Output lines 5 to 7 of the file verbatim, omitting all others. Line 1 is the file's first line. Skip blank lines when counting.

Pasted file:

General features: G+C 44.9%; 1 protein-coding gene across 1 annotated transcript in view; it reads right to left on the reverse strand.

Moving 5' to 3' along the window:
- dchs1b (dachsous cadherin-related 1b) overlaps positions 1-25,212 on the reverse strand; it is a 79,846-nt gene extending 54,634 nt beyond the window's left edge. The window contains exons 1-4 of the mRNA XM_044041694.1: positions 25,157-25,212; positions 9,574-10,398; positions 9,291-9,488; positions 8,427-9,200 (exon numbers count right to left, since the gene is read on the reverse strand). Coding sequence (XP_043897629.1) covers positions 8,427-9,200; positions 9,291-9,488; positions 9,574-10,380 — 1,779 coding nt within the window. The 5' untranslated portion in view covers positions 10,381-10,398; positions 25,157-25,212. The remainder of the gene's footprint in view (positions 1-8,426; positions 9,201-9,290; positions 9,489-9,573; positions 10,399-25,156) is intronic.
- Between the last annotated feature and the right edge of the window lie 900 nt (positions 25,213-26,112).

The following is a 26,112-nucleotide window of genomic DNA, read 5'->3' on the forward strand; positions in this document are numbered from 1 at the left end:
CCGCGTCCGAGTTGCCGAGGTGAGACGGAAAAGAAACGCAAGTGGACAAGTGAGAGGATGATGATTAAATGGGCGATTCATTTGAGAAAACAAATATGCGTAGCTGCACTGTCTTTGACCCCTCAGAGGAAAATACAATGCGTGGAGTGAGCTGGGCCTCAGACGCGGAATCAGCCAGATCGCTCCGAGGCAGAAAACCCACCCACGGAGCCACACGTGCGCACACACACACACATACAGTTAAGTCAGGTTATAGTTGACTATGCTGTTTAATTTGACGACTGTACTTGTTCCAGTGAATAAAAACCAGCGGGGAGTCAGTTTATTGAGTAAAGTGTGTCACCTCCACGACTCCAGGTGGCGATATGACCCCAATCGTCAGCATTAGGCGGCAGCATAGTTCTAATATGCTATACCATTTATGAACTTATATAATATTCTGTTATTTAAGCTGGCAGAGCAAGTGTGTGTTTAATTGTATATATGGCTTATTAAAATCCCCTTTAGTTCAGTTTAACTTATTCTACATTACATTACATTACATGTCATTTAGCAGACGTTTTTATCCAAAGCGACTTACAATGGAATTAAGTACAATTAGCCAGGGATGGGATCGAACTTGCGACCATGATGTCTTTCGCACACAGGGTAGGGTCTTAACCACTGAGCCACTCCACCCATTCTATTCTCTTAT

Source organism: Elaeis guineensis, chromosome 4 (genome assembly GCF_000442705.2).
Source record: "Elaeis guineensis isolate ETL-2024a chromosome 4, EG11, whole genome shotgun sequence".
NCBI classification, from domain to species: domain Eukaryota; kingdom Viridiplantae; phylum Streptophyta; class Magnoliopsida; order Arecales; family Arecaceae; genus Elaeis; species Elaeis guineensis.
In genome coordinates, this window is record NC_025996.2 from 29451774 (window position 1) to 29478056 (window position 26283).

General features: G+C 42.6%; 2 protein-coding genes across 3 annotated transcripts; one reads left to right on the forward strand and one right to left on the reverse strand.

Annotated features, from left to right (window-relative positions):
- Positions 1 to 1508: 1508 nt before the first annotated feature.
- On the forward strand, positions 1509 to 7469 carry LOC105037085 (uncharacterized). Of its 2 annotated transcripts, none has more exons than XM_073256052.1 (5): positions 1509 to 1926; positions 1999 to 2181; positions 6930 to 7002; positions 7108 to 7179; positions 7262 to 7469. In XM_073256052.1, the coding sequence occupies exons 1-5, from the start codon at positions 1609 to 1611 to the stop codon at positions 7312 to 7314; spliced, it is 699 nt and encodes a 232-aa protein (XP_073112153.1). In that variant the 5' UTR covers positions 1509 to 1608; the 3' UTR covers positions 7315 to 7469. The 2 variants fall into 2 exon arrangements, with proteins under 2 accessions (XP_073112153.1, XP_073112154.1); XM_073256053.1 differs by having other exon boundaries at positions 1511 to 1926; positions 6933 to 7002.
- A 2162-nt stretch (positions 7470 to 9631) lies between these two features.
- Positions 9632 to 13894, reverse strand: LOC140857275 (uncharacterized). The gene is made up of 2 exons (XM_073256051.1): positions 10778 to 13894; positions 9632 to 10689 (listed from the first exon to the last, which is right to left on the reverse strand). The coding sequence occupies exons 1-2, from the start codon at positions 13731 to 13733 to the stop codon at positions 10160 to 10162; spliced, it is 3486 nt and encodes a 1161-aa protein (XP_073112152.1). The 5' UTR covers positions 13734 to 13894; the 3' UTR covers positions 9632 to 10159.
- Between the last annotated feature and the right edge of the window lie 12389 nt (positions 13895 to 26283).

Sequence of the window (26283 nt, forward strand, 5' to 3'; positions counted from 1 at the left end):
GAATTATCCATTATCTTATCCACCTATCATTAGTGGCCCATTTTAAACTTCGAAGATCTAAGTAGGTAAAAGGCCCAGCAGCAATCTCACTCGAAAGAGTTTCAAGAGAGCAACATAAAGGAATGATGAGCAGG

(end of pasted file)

The following is a 26,112-nucleotide window of genomic DNA, read 5'->3' on the forward strand; positions in this document are numbered from 1 at the left end:
CCGCGTCCGAGTTGCCGAGGTGAGACGGAAAAGAAACGCAAGTGGACAAGTGAGAGGATGATGATTAAATGGGCGATTCATTTGAGAAAACAAATATGCGTAGCTGCACTGTCTTTGACCCCTCAGAGGAAAATACAATGCGTGGAGTGAGCTGGGCCTCAGACGCGGAATCAGCCAGATCGCTCCGAGGCAGAAAACCCACCCACGGAGCCACACGTGCGCACACACACACACATACAGTTAAGTCAGGTTATAGTTGACTATGCTGTTTAATTTGACGACTGTACTTGTTCCAGTGAATAAAAACCAGCGGGGAGTCAGTTTATTGAGTAAAGTGTGTCACCTCCACGACTCCAGGTGGCGATATGACCCCAATCGTCAGCATTAGGCGGCAGCATAGTTCTAATATGCTATACCATTTATGAACTTATATAATATTCTGTTATTTAAGCTGGCAGAGCAAGTGTGTGTTTAATTGTATATATGGCTTATTAAAATCCCCTTTAGTTCAGTTTAACTTATTCTACATTACATTACATTACATGTCATTTAGCAGACGTTTTTATCCAAAGCGACTTACAATGGAATTAAGTACAATTAGCCAGGGATGGGATCGAACTTGCGACCATGATGTCTTTCGCACACAGGGTAGGGTCTTAACCACTGAGCCACTCCACCCATTCTATTCTCTTAT

Source organism: Elaeis guineensis, chromosome 4 (genome assembly GCF_000442705.2).